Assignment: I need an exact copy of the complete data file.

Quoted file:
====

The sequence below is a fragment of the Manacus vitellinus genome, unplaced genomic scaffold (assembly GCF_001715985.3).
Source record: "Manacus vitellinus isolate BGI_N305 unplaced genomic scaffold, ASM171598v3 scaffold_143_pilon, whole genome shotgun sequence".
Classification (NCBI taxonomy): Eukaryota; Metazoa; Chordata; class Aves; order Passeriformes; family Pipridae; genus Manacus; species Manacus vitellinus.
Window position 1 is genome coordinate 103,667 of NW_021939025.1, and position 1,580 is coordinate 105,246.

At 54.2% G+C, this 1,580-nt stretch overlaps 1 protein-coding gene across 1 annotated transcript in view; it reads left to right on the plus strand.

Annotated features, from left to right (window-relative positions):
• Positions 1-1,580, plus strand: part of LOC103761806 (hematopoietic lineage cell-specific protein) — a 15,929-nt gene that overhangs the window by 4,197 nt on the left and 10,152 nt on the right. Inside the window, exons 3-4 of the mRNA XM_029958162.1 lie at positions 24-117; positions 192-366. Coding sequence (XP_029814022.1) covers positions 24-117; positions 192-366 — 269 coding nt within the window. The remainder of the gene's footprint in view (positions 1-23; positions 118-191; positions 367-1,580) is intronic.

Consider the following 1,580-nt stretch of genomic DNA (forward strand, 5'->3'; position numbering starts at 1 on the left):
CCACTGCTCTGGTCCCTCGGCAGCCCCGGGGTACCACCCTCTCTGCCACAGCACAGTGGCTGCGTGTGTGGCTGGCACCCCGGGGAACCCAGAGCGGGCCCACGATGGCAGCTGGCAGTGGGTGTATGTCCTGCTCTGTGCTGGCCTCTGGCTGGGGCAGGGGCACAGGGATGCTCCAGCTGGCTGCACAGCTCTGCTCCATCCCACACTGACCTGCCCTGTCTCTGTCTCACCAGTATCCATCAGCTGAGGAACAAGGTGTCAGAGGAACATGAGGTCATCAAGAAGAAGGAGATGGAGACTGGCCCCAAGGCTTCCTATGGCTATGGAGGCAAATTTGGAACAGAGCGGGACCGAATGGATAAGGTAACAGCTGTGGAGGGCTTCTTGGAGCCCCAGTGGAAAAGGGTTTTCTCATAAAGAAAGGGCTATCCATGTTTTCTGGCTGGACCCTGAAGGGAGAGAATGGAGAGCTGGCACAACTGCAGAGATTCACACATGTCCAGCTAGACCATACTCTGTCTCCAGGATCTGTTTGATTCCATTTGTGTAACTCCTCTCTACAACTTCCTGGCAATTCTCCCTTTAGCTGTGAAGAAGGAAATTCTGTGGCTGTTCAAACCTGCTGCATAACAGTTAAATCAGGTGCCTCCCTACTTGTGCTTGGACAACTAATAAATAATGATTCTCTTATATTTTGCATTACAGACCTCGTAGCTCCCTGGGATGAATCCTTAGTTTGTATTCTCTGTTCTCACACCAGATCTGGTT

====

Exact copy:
The sequence below is a fragment of the Manacus vitellinus genome, unplaced genomic scaffold (assembly GCF_001715985.3).
Source record: "Manacus vitellinus isolate BGI_N305 unplaced genomic scaffold, ASM171598v3 scaffold_143_pilon, whole genome shotgun sequence".
Classification (NCBI taxonomy): Eukaryota; Metazoa; Chordata; class Aves; order Passeriformes; family Pipridae; genus Manacus; species Manacus vitellinus.
Window position 1 is genome coordinate 103,667 of NW_021939025.1, and position 1,580 is coordinate 105,246.

At 54.2% G+C, this 1,580-nt stretch overlaps 1 protein-coding gene across 1 annotated transcript in view; it reads left to right on the plus strand.

Annotated features, from left to right (window-relative positions):
• Positions 1-1,580, plus strand: part of LOC103761806 (hematopoietic lineage cell-specific protein) — a 15,929-nt gene that overhangs the window by 4,197 nt on the left and 10,152 nt on the right. Inside the window, exons 3-4 of the mRNA XM_029958162.1 lie at positions 24-117; positions 192-366. Coding sequence (XP_029814022.1) covers positions 24-117; positions 192-366 — 269 coding nt within the window. The remainder of the gene's footprint in view (positions 1-23; positions 118-191; positions 367-1,580) is intronic.

Consider the following 1,580-nt stretch of genomic DNA (forward strand, 5'->3'; position numbering starts at 1 on the left):
CCACTGCTCTGGTCCCTCGGCAGCCCCGGGGTACCACCCTCTCTGCCACAGCACAGTGGCTGCGTGTGTGGCTGGCACCCCGGGGAACCCAGAGCGGGCCCACGATGGCAGCTGGCAGTGGGTGTATGTCCTGCTCTGTGCTGGCCTCTGGCTGGGGCAGGGGCACAGGGATGCTCCAGCTGGCTGCACAGCTCTGCTCCATCCCACACTGACCTGCCCTGTCTCTGTCTCACCAGTATCCATCAGCTGAGGAACAAGGTGTCAGAGGAACATGAGGTCATCAAGAAGAAGGAGATGGAGACTGGCCCCAAGGCTTCCTATGGCTATGGAGGCAAATTTGGAACAGAGCGGGACCGAATGGATAAGGTAACAGCTGTGGAGGGCTTCTTGGAGCCCCAGTGGAAAAGGGTTTTCTCATAAAGAAAGGGCTATCCATGTTTTCTGGCTGGACCCTGAAGGGAGAGAATGGAGAGCTGGCACAACTGCAGAGATTCACACATGTCCAGCTAGACCATACTCTGTCTCCAGGATCTGTTTGATTCCATTTGTGTAACTCCTCTCTACAACTTCCTGGCAATTCTCCCTTTAGCTGTGAAGAAGGAAATTCTGTGGCTGTTCAAACCTGCTGCATAACAGTTAAATCAGGTGCCTCCCTACTTGTGCTTGGACAACTAATAAATAATGATTCTCTTATATTTTGCATTACAGACCTCGTAGCTCCCTGGGATGAATCCTTAGTTTGTATTCTCTGTTCTCACACCAGATCTGGTT